The good thing is that once the user types in the correct address for the license server, she can log in. The bad thing is that the UI API add-ons don’t follow: they will stubbornly refuse to connect until you can once again log in to B1 without manually giving the License Manager address. This is just one of the many reasons why I hate UI API add-ons so much.
Lessons from the field
For a long time, one of my customers had the license address problem reoccurring each time they rebooted the server. They were able to get rid of the problem by restarting the License Manager and then logging into B1 directly from the server (this procedure was repeated always after a reboot – luckily the reboot interval was pretty long). Eventually I found out what was causing this problem: A DI Server application that was installed on their server had the License Manager address specified in a properties file. Guess what address had been specified? How about 127.0.0.1:30000 ?-) Needless to say, the DI Server application was working just fine. It was just the B1 clients installed on other machines except the server that had problems, as for them the License Service was not located in localhost address 🙂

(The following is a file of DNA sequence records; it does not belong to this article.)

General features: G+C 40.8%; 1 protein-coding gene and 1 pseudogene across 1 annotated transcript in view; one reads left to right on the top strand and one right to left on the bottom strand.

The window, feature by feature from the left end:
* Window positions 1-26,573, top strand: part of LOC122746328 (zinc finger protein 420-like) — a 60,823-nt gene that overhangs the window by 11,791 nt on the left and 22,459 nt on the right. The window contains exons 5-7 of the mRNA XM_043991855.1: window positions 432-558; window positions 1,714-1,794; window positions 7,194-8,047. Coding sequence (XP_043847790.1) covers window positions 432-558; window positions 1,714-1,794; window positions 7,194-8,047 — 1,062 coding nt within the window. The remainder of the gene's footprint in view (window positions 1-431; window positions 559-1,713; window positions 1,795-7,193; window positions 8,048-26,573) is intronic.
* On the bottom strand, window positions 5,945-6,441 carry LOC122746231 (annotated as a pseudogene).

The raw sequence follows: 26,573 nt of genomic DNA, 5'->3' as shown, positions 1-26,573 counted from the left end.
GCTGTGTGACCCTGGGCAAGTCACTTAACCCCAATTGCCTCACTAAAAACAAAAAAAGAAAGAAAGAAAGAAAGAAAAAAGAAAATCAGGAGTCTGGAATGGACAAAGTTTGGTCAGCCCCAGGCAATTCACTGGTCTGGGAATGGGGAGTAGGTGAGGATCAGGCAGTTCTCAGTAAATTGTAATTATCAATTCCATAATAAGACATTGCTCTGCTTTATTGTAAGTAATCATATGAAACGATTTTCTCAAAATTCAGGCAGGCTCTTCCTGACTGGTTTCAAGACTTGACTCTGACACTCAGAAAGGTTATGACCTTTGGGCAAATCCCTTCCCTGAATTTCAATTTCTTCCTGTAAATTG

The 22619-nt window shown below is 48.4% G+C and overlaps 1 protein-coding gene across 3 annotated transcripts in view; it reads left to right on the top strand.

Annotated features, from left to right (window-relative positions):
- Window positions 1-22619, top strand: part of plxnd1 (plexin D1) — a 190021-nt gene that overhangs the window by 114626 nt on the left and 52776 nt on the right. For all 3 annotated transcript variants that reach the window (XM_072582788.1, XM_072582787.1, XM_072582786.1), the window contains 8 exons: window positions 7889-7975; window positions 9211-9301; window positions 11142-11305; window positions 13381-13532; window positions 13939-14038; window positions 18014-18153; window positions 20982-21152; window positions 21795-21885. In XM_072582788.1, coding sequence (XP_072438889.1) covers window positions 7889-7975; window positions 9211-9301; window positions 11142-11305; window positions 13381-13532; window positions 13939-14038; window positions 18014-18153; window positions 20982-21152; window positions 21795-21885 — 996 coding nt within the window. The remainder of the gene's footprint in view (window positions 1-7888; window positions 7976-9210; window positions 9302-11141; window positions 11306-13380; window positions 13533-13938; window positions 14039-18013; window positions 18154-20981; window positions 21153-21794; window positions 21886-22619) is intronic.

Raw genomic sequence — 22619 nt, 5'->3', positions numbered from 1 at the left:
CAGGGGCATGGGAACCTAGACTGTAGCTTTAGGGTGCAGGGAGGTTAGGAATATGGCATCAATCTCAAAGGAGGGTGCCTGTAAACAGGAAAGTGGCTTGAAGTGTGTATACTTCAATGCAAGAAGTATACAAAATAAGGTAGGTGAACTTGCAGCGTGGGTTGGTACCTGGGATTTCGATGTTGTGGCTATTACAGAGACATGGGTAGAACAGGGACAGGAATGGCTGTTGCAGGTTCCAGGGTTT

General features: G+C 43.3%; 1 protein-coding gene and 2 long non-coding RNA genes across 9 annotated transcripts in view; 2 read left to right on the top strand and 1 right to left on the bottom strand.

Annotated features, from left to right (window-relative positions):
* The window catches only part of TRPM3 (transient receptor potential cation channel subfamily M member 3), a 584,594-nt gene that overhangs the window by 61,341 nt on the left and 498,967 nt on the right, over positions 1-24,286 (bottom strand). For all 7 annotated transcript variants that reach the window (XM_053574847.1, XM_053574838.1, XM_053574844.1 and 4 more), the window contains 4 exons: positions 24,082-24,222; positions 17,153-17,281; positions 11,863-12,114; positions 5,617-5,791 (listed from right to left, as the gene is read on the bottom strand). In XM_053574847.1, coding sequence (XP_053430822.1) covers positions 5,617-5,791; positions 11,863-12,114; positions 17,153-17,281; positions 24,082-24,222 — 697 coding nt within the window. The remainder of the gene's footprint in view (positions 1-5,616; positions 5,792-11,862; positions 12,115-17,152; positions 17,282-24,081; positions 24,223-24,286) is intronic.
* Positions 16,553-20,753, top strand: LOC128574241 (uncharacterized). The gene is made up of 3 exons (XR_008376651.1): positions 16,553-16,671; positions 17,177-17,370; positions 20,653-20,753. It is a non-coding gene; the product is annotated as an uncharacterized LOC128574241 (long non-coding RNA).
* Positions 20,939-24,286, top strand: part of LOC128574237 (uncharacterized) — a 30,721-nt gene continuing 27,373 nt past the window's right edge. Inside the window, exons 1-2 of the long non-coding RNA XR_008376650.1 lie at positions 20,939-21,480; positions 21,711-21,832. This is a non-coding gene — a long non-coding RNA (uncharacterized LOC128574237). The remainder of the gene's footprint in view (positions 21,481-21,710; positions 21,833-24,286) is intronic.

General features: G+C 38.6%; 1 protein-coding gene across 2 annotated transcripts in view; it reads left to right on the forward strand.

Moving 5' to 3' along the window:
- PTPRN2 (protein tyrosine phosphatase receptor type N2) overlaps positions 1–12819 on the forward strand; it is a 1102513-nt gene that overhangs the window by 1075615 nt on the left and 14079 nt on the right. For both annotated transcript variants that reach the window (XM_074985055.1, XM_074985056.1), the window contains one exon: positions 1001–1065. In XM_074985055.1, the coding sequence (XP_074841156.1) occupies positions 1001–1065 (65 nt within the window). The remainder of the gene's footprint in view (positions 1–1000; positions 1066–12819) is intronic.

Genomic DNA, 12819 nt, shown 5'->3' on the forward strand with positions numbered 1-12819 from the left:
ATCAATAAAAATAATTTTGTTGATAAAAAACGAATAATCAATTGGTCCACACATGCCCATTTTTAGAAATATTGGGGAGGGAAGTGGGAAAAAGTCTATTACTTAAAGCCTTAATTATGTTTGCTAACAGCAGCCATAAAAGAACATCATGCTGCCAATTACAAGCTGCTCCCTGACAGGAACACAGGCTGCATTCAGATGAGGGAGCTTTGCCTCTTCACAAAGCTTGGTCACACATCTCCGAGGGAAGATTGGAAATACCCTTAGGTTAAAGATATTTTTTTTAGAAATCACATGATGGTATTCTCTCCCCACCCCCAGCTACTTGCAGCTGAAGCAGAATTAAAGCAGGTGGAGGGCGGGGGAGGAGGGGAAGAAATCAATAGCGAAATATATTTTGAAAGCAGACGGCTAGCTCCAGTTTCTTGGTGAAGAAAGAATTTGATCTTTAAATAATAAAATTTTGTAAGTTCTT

Another similar situation occurred in our own production environment. As I had a License Manager running locally on my laptop, I figured out it would be nice to use this License Manager instance instead of the one located on the server also when logging in to the production server. It worked very nicely, I didn’t have to care about all that Domain authentication nonsense. But guess what happened to all those users of the production environment who didn’t have a local License Manager ?